GOP convention: Lead-up spins like a top

I landed in Minneapolis Saturday afternoon and within an hour, the Republican National Convention delivered something conventions almost never do: Surprises.

It began at the airport at baggage carousel No. 9 with an all-female barbershop quartet at the airport. (Is that a Minnesota thing? Hey, I love Prairie Home Companion, so I’m not complaining.)

But within an hour of checking into my hotel room near St. Paul at the Sheraton, the entire Republican convention seemed to be in as much peril as the residents living along the Gulf Coast in Hurricane Gustav’s path.

Out of concern for the potential victims of Gustav, expected to hit land on Monday, President George W. Bush and Vice President Dick Cheney pulled out of Monday night’s speaking schedule. Pundits squabbled on cable TV about whether the Republicans should cancel the whole shebang. Gov. Arnold Schwarzenegger begged off, citing California’s unresolved budget mess.

No way did Republicans want that split screen showing a balloon drop and big party scene next to people clinging to trees and hanging from rescue helicopters above raging flood waters.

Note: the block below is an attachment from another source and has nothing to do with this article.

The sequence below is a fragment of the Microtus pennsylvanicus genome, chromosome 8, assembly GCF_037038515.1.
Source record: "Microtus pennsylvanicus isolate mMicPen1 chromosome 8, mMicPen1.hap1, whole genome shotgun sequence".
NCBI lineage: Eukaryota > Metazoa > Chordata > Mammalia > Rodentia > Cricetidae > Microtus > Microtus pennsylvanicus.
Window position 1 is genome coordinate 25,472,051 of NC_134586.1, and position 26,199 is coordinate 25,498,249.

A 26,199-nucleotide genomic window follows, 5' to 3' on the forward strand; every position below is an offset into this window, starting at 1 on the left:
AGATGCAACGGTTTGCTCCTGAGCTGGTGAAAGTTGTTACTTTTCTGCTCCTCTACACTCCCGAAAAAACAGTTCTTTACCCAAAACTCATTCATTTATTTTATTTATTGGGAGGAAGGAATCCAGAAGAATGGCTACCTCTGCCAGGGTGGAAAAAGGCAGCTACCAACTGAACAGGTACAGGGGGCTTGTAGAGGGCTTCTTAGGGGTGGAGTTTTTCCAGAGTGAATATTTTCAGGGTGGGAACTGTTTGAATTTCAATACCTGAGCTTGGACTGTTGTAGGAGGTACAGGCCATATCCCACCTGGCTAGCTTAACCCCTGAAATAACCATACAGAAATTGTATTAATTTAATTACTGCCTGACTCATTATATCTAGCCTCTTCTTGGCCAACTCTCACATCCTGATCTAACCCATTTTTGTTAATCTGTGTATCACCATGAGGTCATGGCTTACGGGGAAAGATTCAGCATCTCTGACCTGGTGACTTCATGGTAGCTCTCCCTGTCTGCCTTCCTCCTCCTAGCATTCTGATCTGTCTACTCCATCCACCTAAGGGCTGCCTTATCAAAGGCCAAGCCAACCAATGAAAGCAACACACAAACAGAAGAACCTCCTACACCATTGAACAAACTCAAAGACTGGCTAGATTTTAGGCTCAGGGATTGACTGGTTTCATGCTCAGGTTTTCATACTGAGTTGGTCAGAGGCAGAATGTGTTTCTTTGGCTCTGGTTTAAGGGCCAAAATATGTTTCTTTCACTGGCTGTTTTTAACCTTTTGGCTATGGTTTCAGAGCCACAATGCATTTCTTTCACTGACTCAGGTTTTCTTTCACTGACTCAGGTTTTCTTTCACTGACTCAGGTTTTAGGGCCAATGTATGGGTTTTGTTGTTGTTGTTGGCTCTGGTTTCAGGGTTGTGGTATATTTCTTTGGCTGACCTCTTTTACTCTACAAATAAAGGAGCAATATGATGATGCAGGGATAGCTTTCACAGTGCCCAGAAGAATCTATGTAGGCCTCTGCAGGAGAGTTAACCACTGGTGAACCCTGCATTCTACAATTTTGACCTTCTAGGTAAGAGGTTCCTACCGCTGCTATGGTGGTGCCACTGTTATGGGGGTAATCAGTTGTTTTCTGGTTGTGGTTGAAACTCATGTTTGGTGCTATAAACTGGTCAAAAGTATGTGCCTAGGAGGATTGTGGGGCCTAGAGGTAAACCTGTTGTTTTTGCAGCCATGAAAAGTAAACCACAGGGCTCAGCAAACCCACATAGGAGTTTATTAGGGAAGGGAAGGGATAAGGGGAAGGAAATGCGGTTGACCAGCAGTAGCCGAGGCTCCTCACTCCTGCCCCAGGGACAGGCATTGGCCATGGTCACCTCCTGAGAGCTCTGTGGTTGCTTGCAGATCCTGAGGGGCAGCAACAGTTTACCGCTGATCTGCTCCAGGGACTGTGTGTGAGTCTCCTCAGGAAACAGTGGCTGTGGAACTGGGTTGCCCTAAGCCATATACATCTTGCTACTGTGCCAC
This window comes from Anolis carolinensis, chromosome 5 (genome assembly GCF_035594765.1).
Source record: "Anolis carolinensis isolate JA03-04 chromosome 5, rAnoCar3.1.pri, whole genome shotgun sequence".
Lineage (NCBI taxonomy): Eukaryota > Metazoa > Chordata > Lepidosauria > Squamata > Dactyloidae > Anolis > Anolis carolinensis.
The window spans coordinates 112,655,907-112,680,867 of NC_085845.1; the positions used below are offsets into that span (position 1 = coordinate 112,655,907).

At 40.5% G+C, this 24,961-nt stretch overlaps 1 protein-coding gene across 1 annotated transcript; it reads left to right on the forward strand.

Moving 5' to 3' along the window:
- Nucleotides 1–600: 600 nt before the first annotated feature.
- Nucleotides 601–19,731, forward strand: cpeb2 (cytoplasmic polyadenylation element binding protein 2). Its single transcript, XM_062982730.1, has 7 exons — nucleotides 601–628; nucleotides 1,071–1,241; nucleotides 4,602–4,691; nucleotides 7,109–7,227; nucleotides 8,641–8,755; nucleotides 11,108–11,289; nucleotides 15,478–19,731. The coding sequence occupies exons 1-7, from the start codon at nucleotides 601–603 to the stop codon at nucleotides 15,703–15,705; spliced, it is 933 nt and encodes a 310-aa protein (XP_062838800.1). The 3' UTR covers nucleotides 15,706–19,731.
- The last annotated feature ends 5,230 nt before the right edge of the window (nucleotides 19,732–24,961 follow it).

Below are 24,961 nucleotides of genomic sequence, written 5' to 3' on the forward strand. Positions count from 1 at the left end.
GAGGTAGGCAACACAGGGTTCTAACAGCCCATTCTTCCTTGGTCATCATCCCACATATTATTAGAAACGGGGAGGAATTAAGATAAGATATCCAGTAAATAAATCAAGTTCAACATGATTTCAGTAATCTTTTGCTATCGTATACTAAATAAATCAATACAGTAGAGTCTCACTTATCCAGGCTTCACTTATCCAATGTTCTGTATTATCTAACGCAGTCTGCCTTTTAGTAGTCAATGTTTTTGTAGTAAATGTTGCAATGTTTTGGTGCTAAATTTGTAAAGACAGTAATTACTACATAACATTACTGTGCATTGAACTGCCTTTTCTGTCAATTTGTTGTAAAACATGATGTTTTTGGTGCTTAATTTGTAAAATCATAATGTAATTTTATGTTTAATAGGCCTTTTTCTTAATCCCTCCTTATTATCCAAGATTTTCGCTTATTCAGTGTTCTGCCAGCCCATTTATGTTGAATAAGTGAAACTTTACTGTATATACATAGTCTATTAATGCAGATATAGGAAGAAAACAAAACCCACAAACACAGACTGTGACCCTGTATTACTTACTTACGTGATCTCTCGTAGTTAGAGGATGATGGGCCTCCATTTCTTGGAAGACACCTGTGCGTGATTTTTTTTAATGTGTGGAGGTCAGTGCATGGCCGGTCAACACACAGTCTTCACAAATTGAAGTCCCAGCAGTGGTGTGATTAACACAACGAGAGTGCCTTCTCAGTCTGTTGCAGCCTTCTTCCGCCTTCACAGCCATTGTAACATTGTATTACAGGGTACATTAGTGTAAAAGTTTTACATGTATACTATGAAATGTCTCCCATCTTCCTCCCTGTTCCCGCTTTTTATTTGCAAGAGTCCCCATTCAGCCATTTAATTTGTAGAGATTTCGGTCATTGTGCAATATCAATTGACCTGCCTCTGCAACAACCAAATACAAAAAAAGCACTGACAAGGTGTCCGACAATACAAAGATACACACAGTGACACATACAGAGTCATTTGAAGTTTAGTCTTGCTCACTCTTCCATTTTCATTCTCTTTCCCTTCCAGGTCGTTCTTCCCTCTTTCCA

By Sunday afternoon, presumed presidential nominee John McCain held a press conference and announced the GOP would truncate Monday’s floor session and conduct only the bare minimum business. The party, under its rules, must convene on Sept. 1, adopt a platform and elect its officers.

The rest of the convention would be on hold pending Gustav’s impact on the Gulf states, said McCain campaign manager Rick Davis.

But by Sunday night, GOP spokesman Hector Barajas told my colleague Mary Anne Ostrom of the Mercury News that he expected McCain to show up Thursday night as scheduled. He told delegates they should plan on staying around all week. The California GOP was changing the tone of its events and renamed its Monday night party into a “reception” where they planned to would raise money for Gustav victims.

Okay. I’ll try to keep up but I’m starting to feel as though I’m in the eye of Hurricane Gustav and can’t tell which way is up.

Lisa Vorderbrueggen